Following Wal-Mart’s announcement that they will build four stores in the District of Columbia, this is the third in a four-part series examining the urban design of each proposal. Today: New Jersey Avenue.

This is by far the best of the proposals. Located on the fringes of downtown, it is appropriately dense and mixed-use. The building will be five floors, with small format retail lining the H Street sidewalk, Wal-Mart behind, parking underground, and 315 apartments on the upper floors.

Rendering of this proposal, looking northeast from the corner of H Street and 1st Street, NW.

Curiously, the building doesn’t actually touch New Jersey Avenue. Rather, the proposal extends First Street partially through the site to create two small blocks where there is currently one large block. The leftover block between First and New Jersey will be developed as a separate office building, presumably with ground floor retail (though that is not confirmed).

It might be more appropriate to refer to this as the H Street Wal-Mart. By putting the main entrance to Wal-Mart and several smaller stores directly on H Street, this building will help pull together the extant retail districts to the east and west. It will contribute significantly to the growth of H Street as a major continuous shopping district running from the CityCenter development at the old convention center site, through Chinatown, and then east to the Atlas District. Combined with the I-395 air rights development, this part of the city will soon be dramatically more active.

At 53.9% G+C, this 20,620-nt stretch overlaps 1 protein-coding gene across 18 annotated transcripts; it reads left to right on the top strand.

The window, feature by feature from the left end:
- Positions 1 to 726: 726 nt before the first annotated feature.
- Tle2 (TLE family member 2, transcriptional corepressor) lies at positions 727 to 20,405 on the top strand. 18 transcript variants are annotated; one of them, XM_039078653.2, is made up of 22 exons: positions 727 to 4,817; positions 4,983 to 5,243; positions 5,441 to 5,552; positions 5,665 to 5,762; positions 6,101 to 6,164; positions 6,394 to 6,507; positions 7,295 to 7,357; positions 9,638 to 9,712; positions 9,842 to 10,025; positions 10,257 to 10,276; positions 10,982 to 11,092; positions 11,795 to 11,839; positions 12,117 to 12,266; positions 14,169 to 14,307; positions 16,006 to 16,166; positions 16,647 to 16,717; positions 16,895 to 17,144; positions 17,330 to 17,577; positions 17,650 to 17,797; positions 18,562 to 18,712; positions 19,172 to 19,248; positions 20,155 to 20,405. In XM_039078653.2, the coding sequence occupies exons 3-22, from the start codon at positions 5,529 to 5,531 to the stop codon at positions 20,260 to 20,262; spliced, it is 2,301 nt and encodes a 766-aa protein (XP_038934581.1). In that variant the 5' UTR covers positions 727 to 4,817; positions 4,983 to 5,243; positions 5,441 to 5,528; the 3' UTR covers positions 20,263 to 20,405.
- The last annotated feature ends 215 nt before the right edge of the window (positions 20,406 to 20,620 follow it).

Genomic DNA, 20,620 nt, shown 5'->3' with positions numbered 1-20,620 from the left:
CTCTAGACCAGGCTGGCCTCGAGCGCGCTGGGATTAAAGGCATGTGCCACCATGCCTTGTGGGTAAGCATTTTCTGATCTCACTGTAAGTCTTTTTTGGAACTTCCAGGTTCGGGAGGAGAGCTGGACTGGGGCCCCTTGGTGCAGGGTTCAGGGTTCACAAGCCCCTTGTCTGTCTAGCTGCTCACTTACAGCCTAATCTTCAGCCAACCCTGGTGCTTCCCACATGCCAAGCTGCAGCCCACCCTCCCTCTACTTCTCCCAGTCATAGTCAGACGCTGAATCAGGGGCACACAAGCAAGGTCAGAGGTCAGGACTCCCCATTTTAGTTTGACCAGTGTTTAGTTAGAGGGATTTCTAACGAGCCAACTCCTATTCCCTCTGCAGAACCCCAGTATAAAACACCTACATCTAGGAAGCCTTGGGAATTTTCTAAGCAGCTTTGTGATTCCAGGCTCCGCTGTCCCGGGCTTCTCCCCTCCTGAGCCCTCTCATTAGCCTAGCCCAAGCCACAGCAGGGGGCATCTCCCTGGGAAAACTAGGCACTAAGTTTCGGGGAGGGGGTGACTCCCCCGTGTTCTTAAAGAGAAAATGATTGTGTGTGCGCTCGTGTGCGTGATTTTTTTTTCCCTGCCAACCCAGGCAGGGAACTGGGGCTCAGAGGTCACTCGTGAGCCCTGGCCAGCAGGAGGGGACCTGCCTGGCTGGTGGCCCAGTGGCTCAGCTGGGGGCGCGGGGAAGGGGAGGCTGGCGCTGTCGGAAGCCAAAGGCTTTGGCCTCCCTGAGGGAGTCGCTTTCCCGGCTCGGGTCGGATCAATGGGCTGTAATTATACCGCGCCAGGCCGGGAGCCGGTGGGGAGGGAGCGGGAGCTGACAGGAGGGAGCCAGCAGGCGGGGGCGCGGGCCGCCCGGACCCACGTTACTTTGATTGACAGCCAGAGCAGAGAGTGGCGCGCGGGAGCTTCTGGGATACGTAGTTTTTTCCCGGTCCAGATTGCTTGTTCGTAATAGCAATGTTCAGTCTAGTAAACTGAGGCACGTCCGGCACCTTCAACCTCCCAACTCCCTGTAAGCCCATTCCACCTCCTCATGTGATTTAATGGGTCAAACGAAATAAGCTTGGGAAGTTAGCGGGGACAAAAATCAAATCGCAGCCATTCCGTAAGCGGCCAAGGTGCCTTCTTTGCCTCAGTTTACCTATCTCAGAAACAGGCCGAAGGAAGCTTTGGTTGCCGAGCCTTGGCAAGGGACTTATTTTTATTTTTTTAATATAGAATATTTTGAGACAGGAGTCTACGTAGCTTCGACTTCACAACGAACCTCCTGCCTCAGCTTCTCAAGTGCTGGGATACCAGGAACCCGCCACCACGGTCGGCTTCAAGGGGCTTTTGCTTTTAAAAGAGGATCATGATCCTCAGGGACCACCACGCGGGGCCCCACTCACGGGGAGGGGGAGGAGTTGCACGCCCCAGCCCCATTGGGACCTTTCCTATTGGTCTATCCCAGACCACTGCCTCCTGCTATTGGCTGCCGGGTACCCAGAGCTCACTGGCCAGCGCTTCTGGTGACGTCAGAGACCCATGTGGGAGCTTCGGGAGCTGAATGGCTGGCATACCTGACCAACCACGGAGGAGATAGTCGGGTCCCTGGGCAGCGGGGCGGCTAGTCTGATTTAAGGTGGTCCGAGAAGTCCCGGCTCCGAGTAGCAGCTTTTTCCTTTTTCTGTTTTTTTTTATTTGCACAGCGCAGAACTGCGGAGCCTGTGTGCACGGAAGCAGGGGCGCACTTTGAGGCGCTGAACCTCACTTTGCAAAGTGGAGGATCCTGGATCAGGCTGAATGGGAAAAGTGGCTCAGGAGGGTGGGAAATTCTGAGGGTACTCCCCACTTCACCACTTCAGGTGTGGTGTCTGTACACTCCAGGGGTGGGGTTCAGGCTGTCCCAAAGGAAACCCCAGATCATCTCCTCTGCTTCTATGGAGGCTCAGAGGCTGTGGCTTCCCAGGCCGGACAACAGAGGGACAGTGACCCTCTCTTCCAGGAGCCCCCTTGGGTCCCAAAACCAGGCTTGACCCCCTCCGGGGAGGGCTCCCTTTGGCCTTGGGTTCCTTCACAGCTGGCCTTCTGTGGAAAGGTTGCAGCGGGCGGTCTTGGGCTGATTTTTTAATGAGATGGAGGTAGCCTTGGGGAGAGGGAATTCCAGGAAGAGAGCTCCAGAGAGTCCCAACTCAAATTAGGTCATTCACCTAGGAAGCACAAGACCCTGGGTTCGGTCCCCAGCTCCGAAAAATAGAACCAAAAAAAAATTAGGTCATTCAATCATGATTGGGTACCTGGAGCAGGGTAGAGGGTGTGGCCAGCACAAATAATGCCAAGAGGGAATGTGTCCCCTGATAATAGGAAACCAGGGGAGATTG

The architects deserve credit too. Unlike the Target at DCUSA, which has a plain, strip mall-like facade, the Wal-Mart proposal here calls for a building with traditional, human-scale details. Cornices, individual multi-pane windows, an interesting corner feature at the main entrance, and a thoughtful elevator shaft. This is a fully urban, fully pedestrian friendly building.

All the familiar social and economic questions about Wal-Mart remain, but urbanistically and architecturally, this proposal hits the mark. It may be the most well-executed new urban big box department store in America.

Unfortunately, calls to the developer seeking additional details were not returned. More renderings (though not a site plan) are available thanks to Jonathan O’Connell of the Washington Post Business page.

Cross-posted at BeyondDC.

Dan Malouff is a transportation planner for Arlington and an adjunct professor at George Washington University. He has a degree in urban planning from the University of Colorado and lives in Trinidad, DC. He runs BeyondDC and contributes to the Washington Post. Dan blogs to express personal views, and does not take part in GGWash's political endorsement decisions.